Comprehensible Input

Comprehensible input, also known as the "input hypothesis," refers to the idea that learners acquire language by comprehending messages that are slightly above their current level of comprehension. It means you don’t need to understand the words or the sentences, only understand what happens. If you read only one paragraph from the book ,,From the outside in” by J. Marvin Brown , this should be the one:

,,More than half of the meanings is carried by the situation. More than a quarter by face and gestures. More than an eight by tone of voice. Words carry the rest. Think of the meaning carried by situation, face, gestures, and tone of voice as Swiss cheese. It has a hole here and there for new words to fall into. And that's natural learning: new words fall into holes that are held and carried by the overall meaning. The words don’t carry the meaning- the meaning carries the words.,,

And another quote: ,,By far the biggest part of a speaking experience is carried by situations, faces, gestures, and tone of voice. Words carry less than 10 percent.”

The words don’t carry the meaning- the meaning carries the words.

Those holes in the cheese are the percentage of the importance of words. About 10%. I would like to apologise in advance for my a bit harsh example. Learning a language only through an analytical approach, without considering the cultural and social aspects of the language, is like raping a language. Just as rape is a violent and disrespectful act that disregards the autonomy and dignity of the victim, analysing a language without regard for its cultural context is a violent and disrespectful act that disregards the complexity and richness of the language. Instead of truly understanding and appreciating a language, the analytical approach only seeks to dissect and understand its individual parts without considering the whole. In the same way that rape is a traumatic and harmful experience, learning a language only through analysis can be a shallow and unfulfilling experience that does not truly allow the learner to connect with the language and its speakers.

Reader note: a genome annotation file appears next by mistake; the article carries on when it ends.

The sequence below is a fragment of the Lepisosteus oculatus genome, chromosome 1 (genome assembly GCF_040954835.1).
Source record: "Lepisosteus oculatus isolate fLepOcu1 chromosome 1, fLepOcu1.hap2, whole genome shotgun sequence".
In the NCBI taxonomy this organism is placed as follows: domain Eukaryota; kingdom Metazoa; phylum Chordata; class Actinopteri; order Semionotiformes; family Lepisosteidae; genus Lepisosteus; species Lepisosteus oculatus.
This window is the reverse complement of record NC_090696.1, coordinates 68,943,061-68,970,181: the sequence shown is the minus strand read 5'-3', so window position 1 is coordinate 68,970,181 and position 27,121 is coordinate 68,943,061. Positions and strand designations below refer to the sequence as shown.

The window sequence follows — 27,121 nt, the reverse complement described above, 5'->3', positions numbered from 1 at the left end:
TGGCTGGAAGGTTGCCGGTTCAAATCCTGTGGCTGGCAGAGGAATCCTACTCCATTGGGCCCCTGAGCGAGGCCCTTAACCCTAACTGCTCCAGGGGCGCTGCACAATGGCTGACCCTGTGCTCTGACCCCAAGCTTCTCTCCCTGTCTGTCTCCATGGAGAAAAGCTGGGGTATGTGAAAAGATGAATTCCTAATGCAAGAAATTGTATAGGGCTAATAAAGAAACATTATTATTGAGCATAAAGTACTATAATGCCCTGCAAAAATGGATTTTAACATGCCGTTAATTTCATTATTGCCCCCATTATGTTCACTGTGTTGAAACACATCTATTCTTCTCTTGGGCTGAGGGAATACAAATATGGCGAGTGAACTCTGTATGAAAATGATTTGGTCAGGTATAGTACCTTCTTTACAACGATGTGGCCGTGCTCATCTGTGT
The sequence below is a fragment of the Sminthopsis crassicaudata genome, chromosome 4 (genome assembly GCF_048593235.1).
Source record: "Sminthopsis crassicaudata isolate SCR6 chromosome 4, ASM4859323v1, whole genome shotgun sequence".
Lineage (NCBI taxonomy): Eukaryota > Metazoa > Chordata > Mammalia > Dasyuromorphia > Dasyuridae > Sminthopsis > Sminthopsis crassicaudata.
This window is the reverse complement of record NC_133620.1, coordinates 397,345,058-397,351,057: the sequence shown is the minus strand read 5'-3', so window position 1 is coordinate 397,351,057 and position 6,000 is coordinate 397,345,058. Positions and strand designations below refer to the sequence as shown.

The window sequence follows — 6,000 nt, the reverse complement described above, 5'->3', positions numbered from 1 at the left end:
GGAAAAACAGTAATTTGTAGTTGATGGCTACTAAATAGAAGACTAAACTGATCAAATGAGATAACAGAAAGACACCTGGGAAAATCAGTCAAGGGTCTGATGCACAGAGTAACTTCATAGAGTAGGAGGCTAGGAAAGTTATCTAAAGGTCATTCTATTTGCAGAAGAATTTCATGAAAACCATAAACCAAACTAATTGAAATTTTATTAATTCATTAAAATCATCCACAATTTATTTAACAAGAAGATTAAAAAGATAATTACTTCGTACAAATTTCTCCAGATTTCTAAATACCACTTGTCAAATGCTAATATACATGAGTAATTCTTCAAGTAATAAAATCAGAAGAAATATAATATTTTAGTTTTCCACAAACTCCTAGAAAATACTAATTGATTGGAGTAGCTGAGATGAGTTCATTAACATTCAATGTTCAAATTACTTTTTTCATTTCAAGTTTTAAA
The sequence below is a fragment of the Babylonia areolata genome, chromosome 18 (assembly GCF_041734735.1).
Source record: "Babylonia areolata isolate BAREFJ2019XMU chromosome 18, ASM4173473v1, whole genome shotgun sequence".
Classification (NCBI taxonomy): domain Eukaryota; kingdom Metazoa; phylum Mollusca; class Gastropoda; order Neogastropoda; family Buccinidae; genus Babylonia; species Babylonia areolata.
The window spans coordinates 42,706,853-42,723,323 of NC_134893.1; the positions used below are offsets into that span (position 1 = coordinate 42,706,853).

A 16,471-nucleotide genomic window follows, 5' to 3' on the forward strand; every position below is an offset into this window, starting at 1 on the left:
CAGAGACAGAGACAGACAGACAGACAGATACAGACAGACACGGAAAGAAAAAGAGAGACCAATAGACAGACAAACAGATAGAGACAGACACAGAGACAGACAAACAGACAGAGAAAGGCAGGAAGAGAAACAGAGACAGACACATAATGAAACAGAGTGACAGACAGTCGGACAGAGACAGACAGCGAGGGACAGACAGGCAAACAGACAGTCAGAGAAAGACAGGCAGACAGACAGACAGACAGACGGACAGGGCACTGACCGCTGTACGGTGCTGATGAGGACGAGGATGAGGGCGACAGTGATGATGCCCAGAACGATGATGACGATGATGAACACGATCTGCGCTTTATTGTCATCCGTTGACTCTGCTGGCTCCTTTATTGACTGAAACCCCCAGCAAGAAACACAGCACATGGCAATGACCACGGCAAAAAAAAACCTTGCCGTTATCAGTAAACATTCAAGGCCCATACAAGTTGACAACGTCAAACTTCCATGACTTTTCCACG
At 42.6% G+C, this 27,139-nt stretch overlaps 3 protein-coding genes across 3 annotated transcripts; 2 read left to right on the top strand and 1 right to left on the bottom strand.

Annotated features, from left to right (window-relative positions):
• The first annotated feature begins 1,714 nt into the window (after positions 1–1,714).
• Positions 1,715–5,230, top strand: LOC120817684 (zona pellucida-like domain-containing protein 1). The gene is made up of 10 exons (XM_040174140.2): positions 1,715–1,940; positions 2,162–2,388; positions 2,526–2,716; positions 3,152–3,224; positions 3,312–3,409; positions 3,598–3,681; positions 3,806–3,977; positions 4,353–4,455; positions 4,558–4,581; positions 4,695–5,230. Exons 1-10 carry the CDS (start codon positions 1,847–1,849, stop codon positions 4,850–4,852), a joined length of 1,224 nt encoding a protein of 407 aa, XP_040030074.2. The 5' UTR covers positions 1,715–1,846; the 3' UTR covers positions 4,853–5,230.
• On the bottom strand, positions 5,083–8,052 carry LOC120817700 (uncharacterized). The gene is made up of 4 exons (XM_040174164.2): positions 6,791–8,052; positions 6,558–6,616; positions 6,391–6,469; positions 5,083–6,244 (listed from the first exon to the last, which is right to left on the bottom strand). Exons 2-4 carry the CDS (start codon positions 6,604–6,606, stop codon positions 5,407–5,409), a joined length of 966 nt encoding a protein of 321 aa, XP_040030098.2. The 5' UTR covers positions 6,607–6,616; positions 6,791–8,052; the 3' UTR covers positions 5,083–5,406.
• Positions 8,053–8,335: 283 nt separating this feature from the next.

I know, I know it's too much to digest. If you found this article overwhelming or confusing is good. Actually it is the best thing, what could happened. It's okay if you have found this article to be overwhelming or unclear. We need this sense of friction because it means you are learning a new concept, you are stepping outside of your comfort zone. Do yourself a favour and try out static spaced repetition with this article. If you feel like: Wow, I didn’t understand a thing I have just read. Go to App Store and download the free app which I designed called Spaced Input. Copy the link and save this article with your own schedule. (I suggest 1 week, 2 weeks, 2 months, 6 months, 1 year) I don’t want you to understand and implement everything you have read in this article in a day, I want you to do it in 1 year 8 months and 3 weeks) You need this time, in exchange I offer nothing less than that this single article will radically change your life for good. After a month, you’ll see how powerful spaced repetition is. With time and enough repetition you will understand even the most challenging concepts. By each repetition you are in a different state of mind, probably you learned more about the topic, probably you are getting deeper and deeper into the subject, you are most likely in a different room, at a different location. So many things have changed. The concept you found difficult earlier becomes a piece of cake. So save the link in Spaced Input and review it when it’s due. Ready to take your language learning to the next level and stay on track with consistent progress? Make sure to save this article in Spaced Input and use the power of spaced repetition to fully understand and implement the concepts covered. With Spaced Input, you can set your own schedule and review the material at the perfect intervals to reinforce your learning and maintain consistency. Do yourself a favour and give Spaced Input a try today – your language learning journey will thank you! If you want to enjoy an ad-free version of Spaced Input, be among the first to read our latest articles, and support the development of the app, consider joining our premium group in the settings menu for less than the price of a coffee. ☕️ With access to exclusive content and a supportive community of language learners, you'll be well on your way to achieving your learning goals. With Spaced Input by your side, the sky's the limit for your language learning journey! Keep up the great work, and remember that consistent progress and repetition are the keys to success. Keep learning, keep improving, and always keep pushing forward – you've got this!